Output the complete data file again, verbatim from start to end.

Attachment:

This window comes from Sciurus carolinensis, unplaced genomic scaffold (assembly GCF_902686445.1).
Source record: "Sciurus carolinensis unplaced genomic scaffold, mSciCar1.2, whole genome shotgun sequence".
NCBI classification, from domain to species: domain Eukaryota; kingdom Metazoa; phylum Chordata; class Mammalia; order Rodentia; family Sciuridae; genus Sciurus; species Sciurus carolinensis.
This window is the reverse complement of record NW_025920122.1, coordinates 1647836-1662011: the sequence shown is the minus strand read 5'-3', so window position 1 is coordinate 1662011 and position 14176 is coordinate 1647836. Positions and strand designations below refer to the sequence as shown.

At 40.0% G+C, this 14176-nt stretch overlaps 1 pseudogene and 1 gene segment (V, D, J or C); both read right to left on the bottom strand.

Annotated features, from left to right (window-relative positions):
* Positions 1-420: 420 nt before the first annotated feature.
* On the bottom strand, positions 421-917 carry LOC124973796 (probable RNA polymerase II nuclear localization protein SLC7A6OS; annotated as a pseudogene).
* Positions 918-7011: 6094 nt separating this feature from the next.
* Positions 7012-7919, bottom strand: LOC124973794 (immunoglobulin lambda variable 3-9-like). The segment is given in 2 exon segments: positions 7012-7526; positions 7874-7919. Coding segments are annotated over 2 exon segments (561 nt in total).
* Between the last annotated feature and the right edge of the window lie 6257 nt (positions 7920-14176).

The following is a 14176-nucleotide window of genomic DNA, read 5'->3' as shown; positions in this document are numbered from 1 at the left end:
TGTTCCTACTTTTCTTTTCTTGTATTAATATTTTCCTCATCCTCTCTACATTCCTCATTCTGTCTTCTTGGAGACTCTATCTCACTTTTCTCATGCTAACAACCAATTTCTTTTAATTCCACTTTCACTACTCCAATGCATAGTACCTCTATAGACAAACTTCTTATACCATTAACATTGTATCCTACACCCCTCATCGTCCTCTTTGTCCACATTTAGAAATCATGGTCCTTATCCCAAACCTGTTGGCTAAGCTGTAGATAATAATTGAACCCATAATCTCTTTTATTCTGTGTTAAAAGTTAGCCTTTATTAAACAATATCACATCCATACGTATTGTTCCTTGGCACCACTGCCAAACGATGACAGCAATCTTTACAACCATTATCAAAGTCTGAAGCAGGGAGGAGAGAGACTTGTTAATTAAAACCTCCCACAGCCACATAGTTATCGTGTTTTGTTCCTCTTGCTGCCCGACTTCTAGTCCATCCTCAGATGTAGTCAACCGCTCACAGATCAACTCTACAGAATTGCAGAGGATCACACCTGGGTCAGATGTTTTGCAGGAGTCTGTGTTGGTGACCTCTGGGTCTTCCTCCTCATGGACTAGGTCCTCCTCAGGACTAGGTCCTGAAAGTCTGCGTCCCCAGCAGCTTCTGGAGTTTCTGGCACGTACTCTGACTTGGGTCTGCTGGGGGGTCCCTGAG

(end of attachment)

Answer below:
This window comes from Sciurus carolinensis, unplaced genomic scaffold (assembly GCF_902686445.1).
Source record: "Sciurus carolinensis unplaced genomic scaffold, mSciCar1.2, whole genome shotgun sequence".
NCBI classification, from domain to species: domain Eukaryota; kingdom Metazoa; phylum Chordata; class Mammalia; order Rodentia; family Sciuridae; genus Sciurus; species Sciurus carolinensis.
This window is the reverse complement of record NW_025920122.1, coordinates 1647836-1662011: the sequence shown is the minus strand read 5'-3', so window position 1 is coordinate 1662011 and position 14176 is coordinate 1647836. Positions and strand designations below refer to the sequence as shown.

At 40.0% G+C, this 14176-nt stretch overlaps 1 pseudogene and 1 gene segment (V, D, J or C); both read right to left on the bottom strand.

Annotated features, from left to right (window-relative positions):
* Positions 1-420: 420 nt before the first annotated feature.
* On the bottom strand, positions 421-917 carry LOC124973796 (probable RNA polymerase II nuclear localization protein SLC7A6OS; annotated as a pseudogene).
* Positions 918-7011: 6094 nt separating this feature from the next.
* Positions 7012-7919, bottom strand: LOC124973794 (immunoglobulin lambda variable 3-9-like). The segment is given in 2 exon segments: positions 7012-7526; positions 7874-7919. Coding segments are annotated over 2 exon segments (561 nt in total).
* Between the last annotated feature and the right edge of the window lie 6257 nt (positions 7920-14176).

The following is a 14176-nucleotide window of genomic DNA, read 5'->3' as shown; positions in this document are numbered from 1 at the left end:
TGTTCCTACTTTTCTTTTCTTGTATTAATATTTTCCTCATCCTCTCTACATTCCTCATTCTGTCTTCTTGGAGACTCTATCTCACTTTTCTCATGCTAACAACCAATTTCTTTTAATTCCACTTTCACTACTCCAATGCATAGTACCTCTATAGACAAACTTCTTATACCATTAACATTGTATCCTACACCCCTCATCGTCCTCTTTGTCCACATTTAGAAATCATGGTCCTTATCCCAAACCTGTTGGCTAAGCTGTAGATAATAATTGAACCCATAATCTCTTTTATTCTGTGTTAAAAGTTAGCCTTTATTAAACAATATCACATCCATACGTATTGTTCCTTGGCACCACTGCCAAACGATGACAGCAATCTTTACAACCATTATCAAAGTCTGAAGCAGGGAGGAGAGAGACTTGTTAATTAAAACCTCCCACAGCCACATAGTTATCGTGTTTTGTTCCTCTTGCTGCCCGACTTCTAGTCCATCCTCAGATGTAGTCAACCGCTCACAGATCAACTCTACAGAATTGCAGAGGATCACACCTGGGTCAGATGTTTTGCAGGAGTCTGTGTTGGTGACCTCTGGGTCTTCCTCCTCATGGACTAGGTCCTCCTCAGGACTAGGTCCTGAAAGTCTGCGTCCCCAGCAGCTTCTGGAGTTTCTGGCACGTACTCTGACTTGGGTCTGCTGGGGGGTCCCTGAG